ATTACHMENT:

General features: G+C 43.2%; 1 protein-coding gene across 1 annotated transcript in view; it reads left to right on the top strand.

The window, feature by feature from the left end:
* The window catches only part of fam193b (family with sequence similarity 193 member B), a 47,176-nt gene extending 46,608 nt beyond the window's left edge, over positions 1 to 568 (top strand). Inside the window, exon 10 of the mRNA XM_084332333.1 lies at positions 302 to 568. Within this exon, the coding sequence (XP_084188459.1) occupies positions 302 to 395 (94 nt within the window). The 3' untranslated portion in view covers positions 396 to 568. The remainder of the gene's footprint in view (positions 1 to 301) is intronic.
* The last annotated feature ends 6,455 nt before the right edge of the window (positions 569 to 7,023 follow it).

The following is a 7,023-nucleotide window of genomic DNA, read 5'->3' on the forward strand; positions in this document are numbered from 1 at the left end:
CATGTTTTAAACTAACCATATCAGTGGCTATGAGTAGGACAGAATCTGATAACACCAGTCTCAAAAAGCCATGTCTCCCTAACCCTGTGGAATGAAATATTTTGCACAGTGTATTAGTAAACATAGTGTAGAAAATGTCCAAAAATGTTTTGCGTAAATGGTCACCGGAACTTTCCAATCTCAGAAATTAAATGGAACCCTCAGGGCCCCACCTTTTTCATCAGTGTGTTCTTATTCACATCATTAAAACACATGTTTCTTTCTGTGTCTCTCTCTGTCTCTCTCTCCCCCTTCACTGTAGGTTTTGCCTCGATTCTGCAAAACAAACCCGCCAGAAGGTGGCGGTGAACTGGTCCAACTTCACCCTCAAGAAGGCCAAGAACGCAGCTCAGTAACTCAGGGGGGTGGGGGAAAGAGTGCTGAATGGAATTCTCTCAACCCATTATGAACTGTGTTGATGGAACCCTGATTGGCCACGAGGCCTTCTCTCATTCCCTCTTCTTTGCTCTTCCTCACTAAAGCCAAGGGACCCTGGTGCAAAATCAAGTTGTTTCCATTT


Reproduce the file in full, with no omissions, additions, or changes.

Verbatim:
General features: G+C 43.2%; 1 protein-coding gene across 1 annotated transcript in view; it reads left to right on the top strand.

The window, feature by feature from the left end:
* The window catches only part of fam193b (family with sequence similarity 193 member B), a 47,176-nt gene extending 46,608 nt beyond the window's left edge, over positions 1 to 568 (top strand). Inside the window, exon 10 of the mRNA XM_084332333.1 lies at positions 302 to 568. Within this exon, the coding sequence (XP_084188459.1) occupies positions 302 to 395 (94 nt within the window). The 3' untranslated portion in view covers positions 396 to 568. The remainder of the gene's footprint in view (positions 1 to 301) is intronic.
* The last annotated feature ends 6,455 nt before the right edge of the window (positions 569 to 7,023 follow it).

The following is a 7,023-nucleotide window of genomic DNA, read 5'->3' on the forward strand; positions in this document are numbered from 1 at the left end:
CATGTTTTAAACTAACCATATCAGTGGCTATGAGTAGGACAGAATCTGATAACACCAGTCTCAAAAAGCCATGTCTCCCTAACCCTGTGGAATGAAATATTTTGCACAGTGTATTAGTAAACATAGTGTAGAAAATGTCCAAAAATGTTTTGCGTAAATGGTCACCGGAACTTTCCAATCTCAGAAATTAAATGGAACCCTCAGGGCCCCACCTTTTTCATCAGTGTGTTCTTATTCACATCATTAAAACACATGTTTCTTTCTGTGTCTCTCTCTGTCTCTCTCTCCCCCTTCACTGTAGGTTTTGCCTCGATTCTGCAAAACAAACCCGCCAGAAGGTGGCGGTGAACTGGTCCAACTTCACCCTCAAGAAGGCCAAGAACGCAGCTCAGTAACTCAGGGGGGTGGGGGAAAGAGTGCTGAATGGAATTCTCTCAACCCATTATGAACTGTGTTGATGGAACCCTGATTGGCCACGAGGCCTTCTCTCATTCCCTCTTCTTTGCTCTTCCTCACTAAAGCCAAGGGACCCTGGTGCAAAATCAAGTTGTTTCCATTT